Hypomethylating drugs efficiently decrease cytosine methylation in telomeric DNA and activate telomerase without affecting telomere lengths in tobacco cells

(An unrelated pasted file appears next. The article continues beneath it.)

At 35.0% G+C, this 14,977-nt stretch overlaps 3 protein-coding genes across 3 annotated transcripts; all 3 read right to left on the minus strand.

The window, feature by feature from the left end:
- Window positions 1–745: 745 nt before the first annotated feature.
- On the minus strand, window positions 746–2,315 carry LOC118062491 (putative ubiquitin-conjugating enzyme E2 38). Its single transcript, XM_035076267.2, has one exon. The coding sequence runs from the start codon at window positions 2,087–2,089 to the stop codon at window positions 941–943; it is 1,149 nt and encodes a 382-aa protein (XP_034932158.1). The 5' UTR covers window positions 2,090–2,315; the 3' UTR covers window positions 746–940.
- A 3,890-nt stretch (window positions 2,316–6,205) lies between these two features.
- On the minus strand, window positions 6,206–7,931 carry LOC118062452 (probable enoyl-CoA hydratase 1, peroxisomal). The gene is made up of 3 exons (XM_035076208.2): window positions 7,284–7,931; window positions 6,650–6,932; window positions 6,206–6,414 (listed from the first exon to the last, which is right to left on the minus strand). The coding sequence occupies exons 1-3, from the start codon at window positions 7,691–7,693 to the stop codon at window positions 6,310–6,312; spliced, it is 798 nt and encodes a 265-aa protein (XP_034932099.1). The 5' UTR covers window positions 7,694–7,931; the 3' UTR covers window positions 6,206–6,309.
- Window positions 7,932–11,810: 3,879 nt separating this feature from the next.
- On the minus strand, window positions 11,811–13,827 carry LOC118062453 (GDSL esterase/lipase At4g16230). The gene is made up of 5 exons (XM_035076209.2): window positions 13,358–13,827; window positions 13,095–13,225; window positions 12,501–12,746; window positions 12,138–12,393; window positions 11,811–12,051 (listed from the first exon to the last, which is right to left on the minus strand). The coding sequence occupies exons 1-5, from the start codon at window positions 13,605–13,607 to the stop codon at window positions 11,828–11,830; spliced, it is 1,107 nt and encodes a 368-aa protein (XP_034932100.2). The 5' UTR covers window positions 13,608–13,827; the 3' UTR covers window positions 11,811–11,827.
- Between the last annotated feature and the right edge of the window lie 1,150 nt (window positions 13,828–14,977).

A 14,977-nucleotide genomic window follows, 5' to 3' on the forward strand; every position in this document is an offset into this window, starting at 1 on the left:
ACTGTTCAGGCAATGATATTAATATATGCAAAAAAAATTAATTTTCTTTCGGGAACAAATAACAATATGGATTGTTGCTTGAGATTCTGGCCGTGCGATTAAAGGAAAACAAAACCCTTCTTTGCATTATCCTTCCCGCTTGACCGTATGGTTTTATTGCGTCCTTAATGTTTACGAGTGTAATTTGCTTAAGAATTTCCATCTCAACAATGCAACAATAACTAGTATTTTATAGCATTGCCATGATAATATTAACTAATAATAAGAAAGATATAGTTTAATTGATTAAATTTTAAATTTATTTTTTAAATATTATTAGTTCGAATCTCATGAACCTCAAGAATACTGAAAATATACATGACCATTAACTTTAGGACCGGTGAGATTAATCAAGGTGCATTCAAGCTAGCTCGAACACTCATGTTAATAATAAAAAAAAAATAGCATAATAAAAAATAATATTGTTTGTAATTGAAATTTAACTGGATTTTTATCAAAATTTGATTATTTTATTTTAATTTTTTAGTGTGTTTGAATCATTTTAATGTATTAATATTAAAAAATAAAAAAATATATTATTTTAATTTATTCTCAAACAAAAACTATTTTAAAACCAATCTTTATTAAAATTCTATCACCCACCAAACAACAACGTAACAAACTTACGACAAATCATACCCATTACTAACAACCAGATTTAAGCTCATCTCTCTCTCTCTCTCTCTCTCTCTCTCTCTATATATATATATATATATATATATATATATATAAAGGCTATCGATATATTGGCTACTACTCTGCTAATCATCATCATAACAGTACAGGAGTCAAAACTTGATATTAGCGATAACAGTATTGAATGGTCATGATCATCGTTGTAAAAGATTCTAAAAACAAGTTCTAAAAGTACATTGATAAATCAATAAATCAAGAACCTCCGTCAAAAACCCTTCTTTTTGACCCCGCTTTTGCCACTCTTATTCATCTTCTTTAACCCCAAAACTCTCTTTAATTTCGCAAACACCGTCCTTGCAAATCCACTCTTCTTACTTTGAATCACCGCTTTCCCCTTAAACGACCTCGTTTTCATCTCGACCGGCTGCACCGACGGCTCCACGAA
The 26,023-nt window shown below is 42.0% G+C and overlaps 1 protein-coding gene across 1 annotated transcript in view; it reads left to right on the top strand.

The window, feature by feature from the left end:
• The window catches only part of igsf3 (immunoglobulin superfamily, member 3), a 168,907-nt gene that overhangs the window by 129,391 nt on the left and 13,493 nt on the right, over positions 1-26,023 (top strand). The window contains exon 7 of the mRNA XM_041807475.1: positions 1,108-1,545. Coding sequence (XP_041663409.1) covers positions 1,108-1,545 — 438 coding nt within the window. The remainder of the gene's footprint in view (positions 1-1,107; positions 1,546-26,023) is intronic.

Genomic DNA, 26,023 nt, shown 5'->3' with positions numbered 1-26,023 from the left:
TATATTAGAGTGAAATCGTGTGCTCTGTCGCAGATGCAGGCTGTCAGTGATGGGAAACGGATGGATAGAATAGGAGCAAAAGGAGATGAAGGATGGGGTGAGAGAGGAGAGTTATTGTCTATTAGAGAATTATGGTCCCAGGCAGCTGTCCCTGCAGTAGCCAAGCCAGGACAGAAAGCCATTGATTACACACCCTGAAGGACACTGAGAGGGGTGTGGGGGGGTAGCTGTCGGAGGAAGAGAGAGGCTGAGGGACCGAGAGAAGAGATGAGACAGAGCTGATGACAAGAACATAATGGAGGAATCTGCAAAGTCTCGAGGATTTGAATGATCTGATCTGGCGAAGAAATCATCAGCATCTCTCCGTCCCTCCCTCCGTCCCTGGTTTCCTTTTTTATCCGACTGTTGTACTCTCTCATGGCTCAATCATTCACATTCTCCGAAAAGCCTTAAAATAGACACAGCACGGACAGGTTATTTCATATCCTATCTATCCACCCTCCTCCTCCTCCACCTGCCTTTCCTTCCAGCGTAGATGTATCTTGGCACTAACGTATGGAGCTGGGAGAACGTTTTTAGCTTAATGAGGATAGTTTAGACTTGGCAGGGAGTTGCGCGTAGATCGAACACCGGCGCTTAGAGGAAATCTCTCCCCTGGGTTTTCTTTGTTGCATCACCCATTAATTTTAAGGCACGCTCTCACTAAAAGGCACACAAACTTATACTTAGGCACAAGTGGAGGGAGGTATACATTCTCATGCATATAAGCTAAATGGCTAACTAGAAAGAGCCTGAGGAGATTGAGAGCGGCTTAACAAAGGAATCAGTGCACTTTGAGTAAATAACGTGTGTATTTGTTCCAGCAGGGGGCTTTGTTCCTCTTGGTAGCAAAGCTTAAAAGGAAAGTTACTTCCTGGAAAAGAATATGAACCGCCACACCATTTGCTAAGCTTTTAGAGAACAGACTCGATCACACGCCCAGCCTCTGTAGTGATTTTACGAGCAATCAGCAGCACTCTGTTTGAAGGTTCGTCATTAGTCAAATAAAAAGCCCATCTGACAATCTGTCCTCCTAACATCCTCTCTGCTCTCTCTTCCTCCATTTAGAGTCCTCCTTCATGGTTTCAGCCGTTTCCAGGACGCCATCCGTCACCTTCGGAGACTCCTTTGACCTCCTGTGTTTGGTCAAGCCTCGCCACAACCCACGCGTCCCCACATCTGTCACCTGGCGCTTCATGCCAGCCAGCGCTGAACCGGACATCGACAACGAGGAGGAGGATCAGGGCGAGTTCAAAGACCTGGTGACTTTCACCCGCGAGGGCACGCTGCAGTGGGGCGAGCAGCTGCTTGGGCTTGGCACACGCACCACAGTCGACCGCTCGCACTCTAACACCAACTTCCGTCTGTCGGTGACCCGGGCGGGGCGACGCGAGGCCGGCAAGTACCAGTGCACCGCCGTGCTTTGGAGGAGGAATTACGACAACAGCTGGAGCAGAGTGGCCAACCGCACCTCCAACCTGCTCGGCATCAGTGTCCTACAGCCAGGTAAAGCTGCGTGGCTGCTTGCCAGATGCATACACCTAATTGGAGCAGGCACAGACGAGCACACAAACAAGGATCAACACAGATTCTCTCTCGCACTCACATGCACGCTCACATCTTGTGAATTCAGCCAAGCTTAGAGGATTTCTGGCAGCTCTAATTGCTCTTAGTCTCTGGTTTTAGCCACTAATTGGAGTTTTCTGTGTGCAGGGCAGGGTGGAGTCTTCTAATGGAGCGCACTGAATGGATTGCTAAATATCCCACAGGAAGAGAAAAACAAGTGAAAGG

Telomere homeostasis is regulated at multiple levels, including the local chromatin structure of telomeres and subtelomeres. Recent reports demonstrated that a decrease in repressive chromatin marks, such as levels of cytosine methylation in subtelomeric regions, results in telomere elongation in mouse cells. Here we show that a considerable fraction of cytosines is methylated not only in subtelomeric, but also in telomeric DNA of tobacco BY-2 cells. Drug-induced hypomethylation (demonstrated at subtelomeric, telomeric, and global DNA levels) results in activation of telomerase. However, in contrast to mouse cells, the decrease in 5-methylcytosine levels and upregulation of telomerase do not result in any changes of telomere lengths. These results demonstrate the involvement of epigenetic mechanisms in the multilevel process of regulation of telomerase activity in plant cells and, at the same time, they indicate that changes in telomerase activity can be overridden by other factors governing telomere length stability.